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Extremely Weird Integration.

(y^2 - 1)^2 = y^4 - 2y^2 + 1 . Aren't both equation the same? Why after integration , the answers become different?

Can anyone explain it?

Note by 柯 南
1 year, 8 months ago

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The integration of \((y^2-1)^2\) is incorrect. You seem to have used something similar to the chain rule of differentiation, which is not applicable to integration. The correct way to do it would be to expand and continue as you did on the left hand side. Raj Magesh · 1 year, 8 months ago

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@Raj Magesh (I'm a student in malaysia) but the formula is in d text book ? Are there ways to do that without expanding ? 柯 南 · 1 year, 8 months ago

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@柯 南 Could you please post a picture of the formula in your textbook? And no, there's no quicker way. However, if you write the integral as the limit of an infinite summation, you will obtain the correct answer but after a lot of tedious calculation. Raj Magesh · 1 year, 8 months ago

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@Raj Magesh Sorry , not text book , it's reference book. Maybe they wrote it wrong.

Thank you so much :D , i wondered about it for so many days 柯 南 · 1 year, 8 months ago

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@柯 南 No problem! Useful tip: check your integration by differentiating your answer. Raj Magesh · 1 year, 8 months ago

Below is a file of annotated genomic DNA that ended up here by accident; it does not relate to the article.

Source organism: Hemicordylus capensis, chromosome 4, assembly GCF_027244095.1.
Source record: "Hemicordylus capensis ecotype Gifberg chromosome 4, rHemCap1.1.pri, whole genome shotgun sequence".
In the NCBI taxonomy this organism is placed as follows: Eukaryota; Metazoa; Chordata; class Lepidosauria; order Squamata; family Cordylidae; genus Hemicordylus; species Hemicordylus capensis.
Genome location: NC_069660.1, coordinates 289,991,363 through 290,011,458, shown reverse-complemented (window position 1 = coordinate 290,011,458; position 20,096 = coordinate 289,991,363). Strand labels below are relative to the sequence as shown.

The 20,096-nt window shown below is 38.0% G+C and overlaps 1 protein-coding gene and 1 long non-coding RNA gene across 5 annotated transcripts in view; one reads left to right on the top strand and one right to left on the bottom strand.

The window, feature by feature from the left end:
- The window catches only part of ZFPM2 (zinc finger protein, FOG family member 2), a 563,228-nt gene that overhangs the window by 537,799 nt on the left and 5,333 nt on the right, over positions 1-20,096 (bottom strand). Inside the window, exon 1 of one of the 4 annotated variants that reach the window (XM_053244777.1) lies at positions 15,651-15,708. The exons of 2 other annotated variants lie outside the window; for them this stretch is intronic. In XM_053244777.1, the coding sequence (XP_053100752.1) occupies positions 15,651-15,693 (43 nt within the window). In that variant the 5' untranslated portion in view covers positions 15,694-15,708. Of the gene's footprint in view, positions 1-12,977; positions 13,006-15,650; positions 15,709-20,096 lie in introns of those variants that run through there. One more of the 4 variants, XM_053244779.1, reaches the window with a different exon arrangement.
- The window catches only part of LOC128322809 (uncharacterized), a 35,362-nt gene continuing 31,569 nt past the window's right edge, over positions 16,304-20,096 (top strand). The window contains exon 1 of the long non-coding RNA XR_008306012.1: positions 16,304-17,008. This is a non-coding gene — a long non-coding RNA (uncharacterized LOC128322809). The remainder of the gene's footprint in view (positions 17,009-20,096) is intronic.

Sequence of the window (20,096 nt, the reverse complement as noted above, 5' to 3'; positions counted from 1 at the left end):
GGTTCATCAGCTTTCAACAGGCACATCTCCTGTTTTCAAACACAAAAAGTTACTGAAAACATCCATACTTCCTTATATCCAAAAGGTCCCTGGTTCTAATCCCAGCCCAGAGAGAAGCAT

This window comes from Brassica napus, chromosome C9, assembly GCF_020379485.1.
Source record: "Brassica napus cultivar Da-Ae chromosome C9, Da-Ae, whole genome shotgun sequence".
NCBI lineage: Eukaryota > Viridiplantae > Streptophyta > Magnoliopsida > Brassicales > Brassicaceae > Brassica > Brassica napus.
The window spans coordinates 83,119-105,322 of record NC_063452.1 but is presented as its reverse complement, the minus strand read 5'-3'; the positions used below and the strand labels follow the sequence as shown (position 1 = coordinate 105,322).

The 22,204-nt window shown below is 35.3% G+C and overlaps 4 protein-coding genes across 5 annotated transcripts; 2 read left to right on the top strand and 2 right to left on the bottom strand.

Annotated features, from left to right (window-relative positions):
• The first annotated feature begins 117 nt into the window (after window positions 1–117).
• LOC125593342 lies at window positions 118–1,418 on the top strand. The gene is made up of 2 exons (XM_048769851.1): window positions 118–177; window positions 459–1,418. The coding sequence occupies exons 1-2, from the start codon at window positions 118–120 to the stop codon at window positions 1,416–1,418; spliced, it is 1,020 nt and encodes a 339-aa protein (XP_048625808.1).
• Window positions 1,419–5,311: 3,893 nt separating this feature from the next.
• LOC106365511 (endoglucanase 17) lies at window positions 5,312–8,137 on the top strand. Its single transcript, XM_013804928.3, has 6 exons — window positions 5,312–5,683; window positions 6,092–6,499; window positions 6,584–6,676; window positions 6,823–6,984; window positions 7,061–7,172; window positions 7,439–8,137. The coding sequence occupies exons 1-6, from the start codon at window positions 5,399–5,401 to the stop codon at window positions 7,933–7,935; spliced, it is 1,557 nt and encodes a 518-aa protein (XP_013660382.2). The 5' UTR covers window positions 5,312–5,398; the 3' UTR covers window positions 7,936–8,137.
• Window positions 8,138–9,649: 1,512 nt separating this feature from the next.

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The integration of (y^2 - 1)^2 is incorrect. therefore you got different computation Rusli Azis · 1 year, 8 months ago

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You can not divide by 2y, that only works when the derivative of the inside is a constant. In your case it was 2y which is not a constant. Hope that helps Gaurav Agarwal · 1 year, 8 months ago

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@Gaurav Agarwal Thank you. That was a clear explanation !

(btw , why 2y is not constant ? Isit because y^2 can be ± ? 柯 南 · 1 year, 8 months ago

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I check both so many times , can't find anything wrong with it. 柯 南 · 1 year, 8 months ago

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You have performed the integral of \((y^2-1)^2\) incorrectly. Samuel Jones · 1 year, 8 months ago

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@Samuel Jones What is the correct steps? 柯 南 · 1 year, 8 months ago

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